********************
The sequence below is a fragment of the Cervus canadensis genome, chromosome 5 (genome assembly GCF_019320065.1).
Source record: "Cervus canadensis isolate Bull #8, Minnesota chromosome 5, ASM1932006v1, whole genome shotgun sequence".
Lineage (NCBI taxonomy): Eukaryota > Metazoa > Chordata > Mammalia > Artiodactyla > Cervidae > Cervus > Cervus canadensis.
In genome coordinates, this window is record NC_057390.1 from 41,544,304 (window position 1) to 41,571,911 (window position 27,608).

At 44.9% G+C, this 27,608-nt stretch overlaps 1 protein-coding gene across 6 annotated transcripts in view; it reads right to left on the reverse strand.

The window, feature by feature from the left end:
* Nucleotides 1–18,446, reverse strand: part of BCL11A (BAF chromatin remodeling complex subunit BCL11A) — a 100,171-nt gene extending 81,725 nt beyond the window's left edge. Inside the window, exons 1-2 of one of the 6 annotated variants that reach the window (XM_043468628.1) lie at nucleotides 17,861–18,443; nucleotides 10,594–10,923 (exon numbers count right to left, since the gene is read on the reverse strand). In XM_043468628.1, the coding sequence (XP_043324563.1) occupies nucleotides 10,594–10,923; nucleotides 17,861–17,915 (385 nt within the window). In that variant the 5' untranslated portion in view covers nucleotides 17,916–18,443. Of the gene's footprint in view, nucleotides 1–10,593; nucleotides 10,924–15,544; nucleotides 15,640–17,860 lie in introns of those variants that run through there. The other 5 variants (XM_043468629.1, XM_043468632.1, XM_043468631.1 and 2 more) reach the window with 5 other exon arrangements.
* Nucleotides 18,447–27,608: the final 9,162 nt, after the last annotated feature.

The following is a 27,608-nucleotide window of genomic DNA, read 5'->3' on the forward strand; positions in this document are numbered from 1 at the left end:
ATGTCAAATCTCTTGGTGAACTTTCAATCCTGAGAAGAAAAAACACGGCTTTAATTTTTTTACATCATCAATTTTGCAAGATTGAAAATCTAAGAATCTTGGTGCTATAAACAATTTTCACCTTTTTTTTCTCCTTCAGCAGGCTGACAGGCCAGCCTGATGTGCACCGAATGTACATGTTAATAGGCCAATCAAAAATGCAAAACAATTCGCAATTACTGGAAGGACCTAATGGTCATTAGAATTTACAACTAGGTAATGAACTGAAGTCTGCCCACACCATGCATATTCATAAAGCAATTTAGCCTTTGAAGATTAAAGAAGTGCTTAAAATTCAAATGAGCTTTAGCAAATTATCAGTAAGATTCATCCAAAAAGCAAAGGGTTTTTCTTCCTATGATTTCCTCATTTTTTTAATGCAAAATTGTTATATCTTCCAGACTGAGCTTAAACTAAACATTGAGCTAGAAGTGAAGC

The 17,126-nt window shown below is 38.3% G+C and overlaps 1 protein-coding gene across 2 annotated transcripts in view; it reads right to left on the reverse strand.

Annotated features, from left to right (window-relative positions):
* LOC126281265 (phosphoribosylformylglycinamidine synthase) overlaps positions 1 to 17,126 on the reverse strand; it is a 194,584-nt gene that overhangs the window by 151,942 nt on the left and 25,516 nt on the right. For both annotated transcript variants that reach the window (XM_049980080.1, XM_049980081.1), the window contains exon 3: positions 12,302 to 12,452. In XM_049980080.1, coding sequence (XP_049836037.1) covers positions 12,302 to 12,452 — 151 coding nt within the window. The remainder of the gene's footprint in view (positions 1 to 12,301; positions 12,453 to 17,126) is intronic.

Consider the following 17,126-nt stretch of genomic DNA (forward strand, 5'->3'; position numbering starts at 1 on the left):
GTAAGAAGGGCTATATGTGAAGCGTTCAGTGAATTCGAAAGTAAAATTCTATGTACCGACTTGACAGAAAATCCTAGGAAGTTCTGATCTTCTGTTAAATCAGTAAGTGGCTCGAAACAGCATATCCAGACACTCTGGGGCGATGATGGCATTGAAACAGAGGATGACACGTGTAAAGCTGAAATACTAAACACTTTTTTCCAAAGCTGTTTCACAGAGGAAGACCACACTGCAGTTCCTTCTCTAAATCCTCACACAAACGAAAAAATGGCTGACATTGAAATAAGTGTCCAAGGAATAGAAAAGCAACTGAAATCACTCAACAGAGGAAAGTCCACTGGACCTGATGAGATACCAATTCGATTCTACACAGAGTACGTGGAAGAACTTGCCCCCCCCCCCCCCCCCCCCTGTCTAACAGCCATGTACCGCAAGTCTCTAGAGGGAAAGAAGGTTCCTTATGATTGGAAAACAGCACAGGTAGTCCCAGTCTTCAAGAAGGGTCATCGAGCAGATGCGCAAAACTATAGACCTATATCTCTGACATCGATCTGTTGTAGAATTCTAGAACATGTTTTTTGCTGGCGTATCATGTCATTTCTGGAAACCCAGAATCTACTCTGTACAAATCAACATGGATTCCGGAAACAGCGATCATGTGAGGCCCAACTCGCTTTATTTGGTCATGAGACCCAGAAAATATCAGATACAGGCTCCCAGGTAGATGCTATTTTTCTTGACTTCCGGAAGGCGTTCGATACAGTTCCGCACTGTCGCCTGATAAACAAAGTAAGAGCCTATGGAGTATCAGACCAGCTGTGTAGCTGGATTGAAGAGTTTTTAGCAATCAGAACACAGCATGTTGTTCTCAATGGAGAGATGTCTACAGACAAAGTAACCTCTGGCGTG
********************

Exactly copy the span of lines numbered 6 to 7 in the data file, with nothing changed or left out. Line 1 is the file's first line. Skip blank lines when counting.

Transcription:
The window, feature by feature from the left end:
* Nucleotides 1–18,446, reverse strand: part of BCL11A (BAF chromatin remodeling complex subunit BCL11A) — a 100,171-nt gene extending 81,725 nt beyond the window's left edge. Inside the window, exons 1-2 of one of the 6 annotated variants that reach the window (XM_043468628.1) lie at nucleotides 17,861–18,443; nucleotides 10,594–10,923 (exon numbers count right to left, since the gene is read on the reverse strand). In XM_043468628.1, the coding sequence (XP_043324563.1) occupies nucleotides 10,594–10,923; nucleotides 17,861–17,915 (385 nt within the window). In that variant the 5' untranslated portion in view covers nucleotides 17,916–18,443. Of the gene's footprint in view, nucleotides 1–10,593; nucleotides 10,924–15,544; nucleotides 15,640–17,860 lie in introns of those variants that run through there. The other 5 variants (XM_043468629.1, XM_043468632.1, XM_043468631.1 and 2 more) reach the window with 5 other exon arrangements.